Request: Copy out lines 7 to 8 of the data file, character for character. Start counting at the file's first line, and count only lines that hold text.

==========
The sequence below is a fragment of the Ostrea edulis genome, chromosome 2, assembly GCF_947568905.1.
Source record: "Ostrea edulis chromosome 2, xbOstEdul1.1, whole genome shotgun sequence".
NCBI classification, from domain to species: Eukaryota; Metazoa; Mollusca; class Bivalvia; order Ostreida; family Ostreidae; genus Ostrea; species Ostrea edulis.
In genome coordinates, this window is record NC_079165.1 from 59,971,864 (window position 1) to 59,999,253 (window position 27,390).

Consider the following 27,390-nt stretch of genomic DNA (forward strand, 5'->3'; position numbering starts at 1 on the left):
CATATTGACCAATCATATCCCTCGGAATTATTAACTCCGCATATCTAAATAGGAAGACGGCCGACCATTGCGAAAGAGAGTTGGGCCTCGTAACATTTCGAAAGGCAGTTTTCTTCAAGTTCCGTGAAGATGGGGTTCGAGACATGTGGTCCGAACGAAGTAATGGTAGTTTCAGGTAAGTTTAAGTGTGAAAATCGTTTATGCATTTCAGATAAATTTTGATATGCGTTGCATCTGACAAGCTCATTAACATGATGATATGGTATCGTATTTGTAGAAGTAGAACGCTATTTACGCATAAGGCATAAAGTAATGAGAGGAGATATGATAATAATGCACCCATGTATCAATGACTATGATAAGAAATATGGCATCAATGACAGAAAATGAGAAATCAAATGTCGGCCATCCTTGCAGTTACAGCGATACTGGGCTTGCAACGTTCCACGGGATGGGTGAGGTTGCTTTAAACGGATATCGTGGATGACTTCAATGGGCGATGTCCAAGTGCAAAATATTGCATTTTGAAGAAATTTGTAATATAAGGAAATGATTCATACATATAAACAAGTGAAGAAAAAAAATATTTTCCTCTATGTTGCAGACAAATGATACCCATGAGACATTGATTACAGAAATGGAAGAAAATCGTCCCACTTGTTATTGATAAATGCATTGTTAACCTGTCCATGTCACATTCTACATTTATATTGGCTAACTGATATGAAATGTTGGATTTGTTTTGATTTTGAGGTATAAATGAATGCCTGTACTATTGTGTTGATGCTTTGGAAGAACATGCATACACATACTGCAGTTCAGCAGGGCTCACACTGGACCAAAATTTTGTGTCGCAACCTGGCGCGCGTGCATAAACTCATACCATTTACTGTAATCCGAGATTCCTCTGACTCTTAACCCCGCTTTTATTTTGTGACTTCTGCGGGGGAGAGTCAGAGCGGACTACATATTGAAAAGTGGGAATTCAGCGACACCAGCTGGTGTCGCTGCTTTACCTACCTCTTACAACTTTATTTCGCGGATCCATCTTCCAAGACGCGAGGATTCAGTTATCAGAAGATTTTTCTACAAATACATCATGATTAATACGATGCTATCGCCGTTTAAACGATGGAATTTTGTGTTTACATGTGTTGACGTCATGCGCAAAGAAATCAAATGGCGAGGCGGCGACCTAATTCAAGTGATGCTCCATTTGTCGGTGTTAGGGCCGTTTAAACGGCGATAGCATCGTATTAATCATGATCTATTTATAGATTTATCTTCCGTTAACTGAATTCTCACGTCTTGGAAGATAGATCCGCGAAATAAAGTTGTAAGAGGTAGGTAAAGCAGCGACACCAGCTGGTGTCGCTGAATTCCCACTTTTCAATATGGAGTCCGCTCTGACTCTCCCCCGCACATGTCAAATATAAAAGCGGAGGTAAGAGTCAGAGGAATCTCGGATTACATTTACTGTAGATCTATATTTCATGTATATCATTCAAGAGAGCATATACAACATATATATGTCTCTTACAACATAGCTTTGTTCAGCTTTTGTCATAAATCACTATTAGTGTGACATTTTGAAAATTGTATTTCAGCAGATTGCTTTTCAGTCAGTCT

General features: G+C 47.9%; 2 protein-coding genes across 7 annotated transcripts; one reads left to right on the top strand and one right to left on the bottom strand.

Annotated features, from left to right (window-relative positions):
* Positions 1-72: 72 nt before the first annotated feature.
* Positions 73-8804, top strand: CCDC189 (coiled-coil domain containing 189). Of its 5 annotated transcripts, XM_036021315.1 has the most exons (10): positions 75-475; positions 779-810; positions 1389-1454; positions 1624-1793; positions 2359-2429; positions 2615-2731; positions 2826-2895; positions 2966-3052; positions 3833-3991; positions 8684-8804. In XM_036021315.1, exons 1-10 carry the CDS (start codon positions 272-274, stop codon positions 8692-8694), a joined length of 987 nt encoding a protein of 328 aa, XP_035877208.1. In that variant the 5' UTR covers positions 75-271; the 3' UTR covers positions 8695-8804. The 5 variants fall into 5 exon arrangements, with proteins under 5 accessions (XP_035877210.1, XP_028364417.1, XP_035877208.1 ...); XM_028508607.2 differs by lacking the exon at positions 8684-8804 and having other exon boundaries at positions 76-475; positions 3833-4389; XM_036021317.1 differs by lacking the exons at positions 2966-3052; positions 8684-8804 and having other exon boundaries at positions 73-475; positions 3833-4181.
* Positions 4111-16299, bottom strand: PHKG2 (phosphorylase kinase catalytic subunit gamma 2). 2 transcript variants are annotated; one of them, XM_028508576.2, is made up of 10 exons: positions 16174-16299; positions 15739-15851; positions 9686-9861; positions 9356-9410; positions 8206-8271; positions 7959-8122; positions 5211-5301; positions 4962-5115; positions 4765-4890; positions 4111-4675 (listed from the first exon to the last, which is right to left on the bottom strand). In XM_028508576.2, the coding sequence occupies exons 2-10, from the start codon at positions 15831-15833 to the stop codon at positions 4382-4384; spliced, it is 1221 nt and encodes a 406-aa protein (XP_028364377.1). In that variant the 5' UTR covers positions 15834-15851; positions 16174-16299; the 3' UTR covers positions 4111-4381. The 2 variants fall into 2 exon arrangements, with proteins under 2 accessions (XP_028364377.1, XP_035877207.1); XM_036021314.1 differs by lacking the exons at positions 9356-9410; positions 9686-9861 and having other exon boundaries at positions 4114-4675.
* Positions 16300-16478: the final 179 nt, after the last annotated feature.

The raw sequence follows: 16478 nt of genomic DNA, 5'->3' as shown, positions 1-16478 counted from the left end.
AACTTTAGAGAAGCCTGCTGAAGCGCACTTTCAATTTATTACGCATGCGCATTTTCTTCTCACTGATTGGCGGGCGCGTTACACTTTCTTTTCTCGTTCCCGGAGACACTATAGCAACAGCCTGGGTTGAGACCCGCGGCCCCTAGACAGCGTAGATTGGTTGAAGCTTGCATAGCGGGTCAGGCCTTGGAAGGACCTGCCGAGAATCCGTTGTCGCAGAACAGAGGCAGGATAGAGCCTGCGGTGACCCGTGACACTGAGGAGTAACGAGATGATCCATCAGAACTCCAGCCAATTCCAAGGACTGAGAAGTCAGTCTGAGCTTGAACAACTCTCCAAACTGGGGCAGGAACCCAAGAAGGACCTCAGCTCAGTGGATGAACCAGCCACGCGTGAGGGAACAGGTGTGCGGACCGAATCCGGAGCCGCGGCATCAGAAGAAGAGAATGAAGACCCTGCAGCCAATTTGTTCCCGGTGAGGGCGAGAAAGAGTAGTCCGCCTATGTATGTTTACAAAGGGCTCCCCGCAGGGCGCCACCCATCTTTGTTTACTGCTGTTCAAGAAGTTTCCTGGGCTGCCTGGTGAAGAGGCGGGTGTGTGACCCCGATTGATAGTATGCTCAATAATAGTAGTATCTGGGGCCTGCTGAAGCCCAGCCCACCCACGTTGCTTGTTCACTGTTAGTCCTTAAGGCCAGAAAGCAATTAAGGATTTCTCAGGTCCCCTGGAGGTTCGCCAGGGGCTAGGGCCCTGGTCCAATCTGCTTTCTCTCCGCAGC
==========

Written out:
General features: G+C 47.9%; 2 protein-coding genes across 7 annotated transcripts; one reads left to right on the top strand and one right to left on the bottom strand.

Annotated features, from left to right (window-relative positions):